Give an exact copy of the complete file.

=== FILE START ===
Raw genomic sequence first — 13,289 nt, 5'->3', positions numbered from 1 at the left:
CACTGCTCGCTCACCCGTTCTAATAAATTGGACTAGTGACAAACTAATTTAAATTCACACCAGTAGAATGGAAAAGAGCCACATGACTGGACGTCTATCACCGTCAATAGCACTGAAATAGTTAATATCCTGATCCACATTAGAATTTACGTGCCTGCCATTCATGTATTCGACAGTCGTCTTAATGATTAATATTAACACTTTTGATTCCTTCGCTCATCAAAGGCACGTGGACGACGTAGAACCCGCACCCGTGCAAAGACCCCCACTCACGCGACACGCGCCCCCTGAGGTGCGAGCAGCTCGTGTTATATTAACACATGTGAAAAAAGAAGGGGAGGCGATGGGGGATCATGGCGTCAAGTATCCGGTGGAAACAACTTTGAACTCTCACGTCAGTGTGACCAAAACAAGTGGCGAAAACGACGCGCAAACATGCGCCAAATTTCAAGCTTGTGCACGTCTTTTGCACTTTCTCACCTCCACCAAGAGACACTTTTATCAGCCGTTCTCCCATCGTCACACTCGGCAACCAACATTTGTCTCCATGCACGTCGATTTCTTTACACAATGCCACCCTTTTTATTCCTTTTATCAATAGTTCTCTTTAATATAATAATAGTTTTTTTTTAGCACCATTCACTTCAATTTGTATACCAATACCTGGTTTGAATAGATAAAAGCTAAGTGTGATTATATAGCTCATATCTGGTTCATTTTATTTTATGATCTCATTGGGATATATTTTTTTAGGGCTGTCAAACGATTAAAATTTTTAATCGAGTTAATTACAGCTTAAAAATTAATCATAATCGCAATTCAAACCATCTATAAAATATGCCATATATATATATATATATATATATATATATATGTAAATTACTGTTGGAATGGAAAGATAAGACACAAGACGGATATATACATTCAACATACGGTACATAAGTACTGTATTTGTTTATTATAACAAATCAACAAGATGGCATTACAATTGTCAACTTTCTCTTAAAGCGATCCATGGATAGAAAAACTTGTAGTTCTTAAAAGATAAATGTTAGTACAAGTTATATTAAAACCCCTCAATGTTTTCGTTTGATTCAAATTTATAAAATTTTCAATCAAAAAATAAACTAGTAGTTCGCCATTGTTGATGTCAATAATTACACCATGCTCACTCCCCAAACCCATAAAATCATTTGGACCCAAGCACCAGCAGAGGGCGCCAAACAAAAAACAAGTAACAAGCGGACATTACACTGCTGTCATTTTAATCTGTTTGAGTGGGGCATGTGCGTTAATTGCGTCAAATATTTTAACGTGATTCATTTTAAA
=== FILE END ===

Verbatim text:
Raw genomic sequence first — 13,289 nt, 5'->3', positions numbered from 1 at the left:
CACTGCTCGCTCACCCGTTCTAATAAATTGGACTAGTGACAAACTAATTTAAATTCACACCAGTAGAATGGAAAAGAGCCACATGACTGGACGTCTATCACCGTCAATAGCACTGAAATAGTTAATATCCTGATCCACATTAGAATTTACGTGCCTGCCATTCATGTATTCGACAGTCGTCTTAATGATTAATATTAACACTTTTGATTCCTTCGCTCATCAAAGGCACGTGGACGACGTAGAACCCGCACCCGTGCAAAGACCCCCACTCACGCGACACGCGCCCCCTGAGGTGCGAGCAGCTCGTGTTATATTAACACATGTGAAAAAAGAAGGGGAGGCGATGGGGGATCATGGCGTCAAGTATCCGGTGGAAACAACTTTGAACTCTCACGTCAGTGTGACCAAAACAAGTGGCGAAAACGACGCGCAAACATGCGCCAAATTTCAAGCTTGTGCACGTCTTTTGCACTTTCTCACCTCCACCAAGAGACACTTTTATCAGCCGTTCTCCCATCGTCACACTCGGCAACCAACATTTGTCTCCATGCACGTCGATTTCTTTACACAATGCCACCCTTTTTATTCCTTTTATCAATAGTTCTCTTTAATATAATAATAGTTTTTTTTTAGCACCATTCACTTCAATTTGTATACCAATACCTGGTTTGAATAGATAAAAGCTAAGTGTGATTATATAGCTCATATCTGGTTCATTTTATTTTATGATCTCATTGGGATATATTTTTTTAGGGCTGTCAAACGATTAAAATTTTTAATCGAGTTAATTACAGCTTAAAAATTAATCATAATCGCAATTCAAACCATCTATAAAATATGCCATATATATATATATATATATATATATATATATGTAAATTACTGTTGGAATGGAAAGATAAGACACAAGACGGATATATACATTCAACATACGGTACATAAGTACTGTATTTGTTTATTATAACAAATCAACAAGATGGCATTACAATTGTCAACTTTCTCTTAAAGCGATCCATGGATAGAAAAACTTGTAGTTCTTAAAAGATAAATGTTAGTACAAGTTATATTAAAACCCCTCAATGTTTTCGTTTGATTCAAATTTATAAAATTTTCAATCAAAAAATAAACTAGTAGTTCGCCATTGTTGATGTCAATAATTACACCATGCTCACTCCCCAAACCCATAAAATCATTTGGACCCAAGCACCAGCAGAGGGCGCCAAACAAAAAACAAGTAACAAGCGGACATTACACTGCTGTCATTTTAATCTGTTTGAGTGGGGCATGTGCGTTAATTGCGTCAAATATTTTAACGTGATTCATTTTAAA